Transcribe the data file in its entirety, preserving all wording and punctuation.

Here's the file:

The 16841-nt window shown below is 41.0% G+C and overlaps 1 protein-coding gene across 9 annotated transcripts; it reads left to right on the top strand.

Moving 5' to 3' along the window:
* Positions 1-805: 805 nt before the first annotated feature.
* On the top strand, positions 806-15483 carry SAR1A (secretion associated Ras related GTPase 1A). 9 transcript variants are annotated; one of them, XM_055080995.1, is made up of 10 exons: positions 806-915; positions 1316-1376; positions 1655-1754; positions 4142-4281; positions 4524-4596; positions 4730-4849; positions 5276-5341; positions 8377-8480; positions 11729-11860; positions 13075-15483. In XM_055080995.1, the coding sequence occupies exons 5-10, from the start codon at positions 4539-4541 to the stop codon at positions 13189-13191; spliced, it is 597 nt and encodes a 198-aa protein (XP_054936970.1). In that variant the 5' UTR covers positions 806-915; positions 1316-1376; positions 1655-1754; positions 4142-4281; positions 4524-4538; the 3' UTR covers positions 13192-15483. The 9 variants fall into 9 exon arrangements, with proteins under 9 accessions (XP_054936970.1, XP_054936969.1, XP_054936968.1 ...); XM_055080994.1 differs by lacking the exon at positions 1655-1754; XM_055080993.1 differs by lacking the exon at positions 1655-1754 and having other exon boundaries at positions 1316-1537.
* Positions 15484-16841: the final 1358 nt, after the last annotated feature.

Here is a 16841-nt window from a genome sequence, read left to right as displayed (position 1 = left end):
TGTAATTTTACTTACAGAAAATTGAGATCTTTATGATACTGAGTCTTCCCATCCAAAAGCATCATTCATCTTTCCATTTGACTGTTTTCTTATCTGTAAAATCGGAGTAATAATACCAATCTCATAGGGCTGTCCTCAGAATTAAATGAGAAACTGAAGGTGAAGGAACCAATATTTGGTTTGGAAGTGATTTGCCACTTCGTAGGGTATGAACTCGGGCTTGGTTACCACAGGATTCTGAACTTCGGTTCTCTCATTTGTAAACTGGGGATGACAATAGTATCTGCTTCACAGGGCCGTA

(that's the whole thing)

The 16841-nt window shown below is 41.0% G+C and overlaps 1 protein-coding gene across 9 annotated transcripts; it reads left to right on the top strand.

Moving 5' to 3' along the window:
* Positions 1-805: 805 nt before the first annotated feature.
* On the top strand, positions 806-15483 carry SAR1A (secretion associated Ras related GTPase 1A). 9 transcript variants are annotated; one of them, XM_055080995.1, is made up of 10 exons: positions 806-915; positions 1316-1376; positions 1655-1754; positions 4142-4281; positions 4524-4596; positions 4730-4849; positions 5276-5341; positions 8377-8480; positions 11729-11860; positions 13075-15483. In XM_055080995.1, the coding sequence occupies exons 5-10, from the start codon at positions 4539-4541 to the stop codon at positions 13189-13191; spliced, it is 597 nt and encodes a 198-aa protein (XP_054936970.1). In that variant the 5' UTR covers positions 806-915; positions 1316-1376; positions 1655-1754; positions 4142-4281; positions 4524-4538; the 3' UTR covers positions 13192-15483. The 9 variants fall into 9 exon arrangements, with proteins under 9 accessions (XP_054936970.1, XP_054936969.1, XP_054936968.1 ...); XM_055080994.1 differs by lacking the exon at positions 1655-1754; XM_055080993.1 differs by lacking the exon at positions 1655-1754 and having other exon boundaries at positions 1316-1537.
* Positions 15484-16841: the final 1358 nt, after the last annotated feature.

Here is a 16841-nt window from a genome sequence, read left to right as displayed (position 1 = left end):
TGTAATTTTACTTACAGAAAATTGAGATCTTTATGATACTGAGTCTTCCCATCCAAAAGCATCATTCATCTTTCCATTTGACTGTTTTCTTATCTGTAAAATCGGAGTAATAATACCAATCTCATAGGGCTGTCCTCAGAATTAAATGAGAAACTGAAGGTGAAGGAACCAATATTTGGTTTGGAAGTGATTTGCCACTTCGTAGGGTATGAACTCGGGCTTGGTTACCACAGGATTCTGAACTTCGGTTCTCTCATTTGTAAACTGGGGATGACAATAGTATCTGCTTCACAGGGCCGTA